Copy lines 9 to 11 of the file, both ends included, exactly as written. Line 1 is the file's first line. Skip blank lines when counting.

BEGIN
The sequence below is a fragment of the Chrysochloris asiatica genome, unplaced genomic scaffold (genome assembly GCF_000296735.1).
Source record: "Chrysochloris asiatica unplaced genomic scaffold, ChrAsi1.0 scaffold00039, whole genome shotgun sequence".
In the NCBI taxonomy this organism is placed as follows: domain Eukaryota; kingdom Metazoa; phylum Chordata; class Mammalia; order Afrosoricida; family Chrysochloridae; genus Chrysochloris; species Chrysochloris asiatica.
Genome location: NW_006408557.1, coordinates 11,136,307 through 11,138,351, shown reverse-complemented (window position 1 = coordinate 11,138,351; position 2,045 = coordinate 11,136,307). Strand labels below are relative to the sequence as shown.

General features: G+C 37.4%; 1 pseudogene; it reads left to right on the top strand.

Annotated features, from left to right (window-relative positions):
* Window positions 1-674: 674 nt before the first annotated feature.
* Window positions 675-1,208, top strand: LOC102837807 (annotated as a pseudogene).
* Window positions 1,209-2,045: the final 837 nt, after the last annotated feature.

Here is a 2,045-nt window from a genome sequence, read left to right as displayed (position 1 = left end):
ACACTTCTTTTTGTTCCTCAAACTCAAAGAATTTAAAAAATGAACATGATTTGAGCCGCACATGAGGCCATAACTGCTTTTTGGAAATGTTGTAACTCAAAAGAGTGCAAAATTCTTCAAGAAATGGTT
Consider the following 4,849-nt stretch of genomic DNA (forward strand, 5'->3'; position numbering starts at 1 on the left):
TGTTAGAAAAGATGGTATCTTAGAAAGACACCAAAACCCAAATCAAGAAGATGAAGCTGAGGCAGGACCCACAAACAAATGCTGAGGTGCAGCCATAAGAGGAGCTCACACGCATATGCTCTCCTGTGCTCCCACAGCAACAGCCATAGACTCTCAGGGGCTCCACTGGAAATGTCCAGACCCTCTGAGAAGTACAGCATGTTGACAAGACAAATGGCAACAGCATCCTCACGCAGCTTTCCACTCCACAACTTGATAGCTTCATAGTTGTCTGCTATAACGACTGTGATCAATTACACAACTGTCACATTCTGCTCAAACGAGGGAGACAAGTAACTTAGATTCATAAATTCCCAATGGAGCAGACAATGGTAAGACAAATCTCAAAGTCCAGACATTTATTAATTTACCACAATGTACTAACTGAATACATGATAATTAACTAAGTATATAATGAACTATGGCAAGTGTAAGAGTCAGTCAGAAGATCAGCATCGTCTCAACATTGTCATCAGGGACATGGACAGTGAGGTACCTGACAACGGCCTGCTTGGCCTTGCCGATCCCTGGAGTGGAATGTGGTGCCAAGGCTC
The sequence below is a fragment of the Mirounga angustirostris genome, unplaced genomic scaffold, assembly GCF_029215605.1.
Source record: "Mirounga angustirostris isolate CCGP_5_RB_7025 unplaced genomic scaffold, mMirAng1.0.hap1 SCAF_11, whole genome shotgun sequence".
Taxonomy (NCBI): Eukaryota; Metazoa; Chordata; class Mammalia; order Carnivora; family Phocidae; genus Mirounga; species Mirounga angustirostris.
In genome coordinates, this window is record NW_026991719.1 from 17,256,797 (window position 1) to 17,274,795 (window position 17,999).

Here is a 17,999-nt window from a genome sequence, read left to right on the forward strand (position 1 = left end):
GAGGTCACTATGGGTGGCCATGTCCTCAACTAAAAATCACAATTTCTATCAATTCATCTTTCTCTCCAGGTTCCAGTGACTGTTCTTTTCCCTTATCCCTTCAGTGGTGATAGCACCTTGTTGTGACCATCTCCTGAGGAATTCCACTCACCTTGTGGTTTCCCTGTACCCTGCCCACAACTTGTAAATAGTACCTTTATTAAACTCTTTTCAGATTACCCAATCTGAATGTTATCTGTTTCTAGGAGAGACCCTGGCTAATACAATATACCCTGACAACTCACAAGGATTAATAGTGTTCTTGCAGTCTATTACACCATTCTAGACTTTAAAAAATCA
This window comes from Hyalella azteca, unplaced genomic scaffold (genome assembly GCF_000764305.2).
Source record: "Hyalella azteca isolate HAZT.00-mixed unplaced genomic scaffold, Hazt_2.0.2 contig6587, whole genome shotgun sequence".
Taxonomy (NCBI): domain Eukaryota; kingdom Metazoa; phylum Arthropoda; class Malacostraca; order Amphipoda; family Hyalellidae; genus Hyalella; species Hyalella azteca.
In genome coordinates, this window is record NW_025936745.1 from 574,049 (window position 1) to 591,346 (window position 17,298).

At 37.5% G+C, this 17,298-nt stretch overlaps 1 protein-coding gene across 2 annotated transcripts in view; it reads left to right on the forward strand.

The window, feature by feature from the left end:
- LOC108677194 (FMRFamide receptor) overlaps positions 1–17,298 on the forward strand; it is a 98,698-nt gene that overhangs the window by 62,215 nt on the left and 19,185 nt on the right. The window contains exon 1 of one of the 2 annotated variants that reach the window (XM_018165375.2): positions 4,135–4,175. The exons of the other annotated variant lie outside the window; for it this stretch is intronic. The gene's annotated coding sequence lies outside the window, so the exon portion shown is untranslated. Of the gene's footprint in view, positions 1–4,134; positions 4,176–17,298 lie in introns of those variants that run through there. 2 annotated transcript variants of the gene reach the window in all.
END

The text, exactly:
* Window positions 1,209-2,045: the final 837 nt, after the last annotated feature.

Here is a 2,045-nt window from a genome sequence, read left to right as displayed (position 1 = left end):
ACACTTCTTTTTGTTCCTCAAACTCAAAGAATTTAAAAAATGAACATGATTTGAGCCGCACATGAGGCCATAACTGCTTTTTGGAAATGTTGTAACTCAAAAGAGTGCAAAATTCTTCAAGAAATGGTT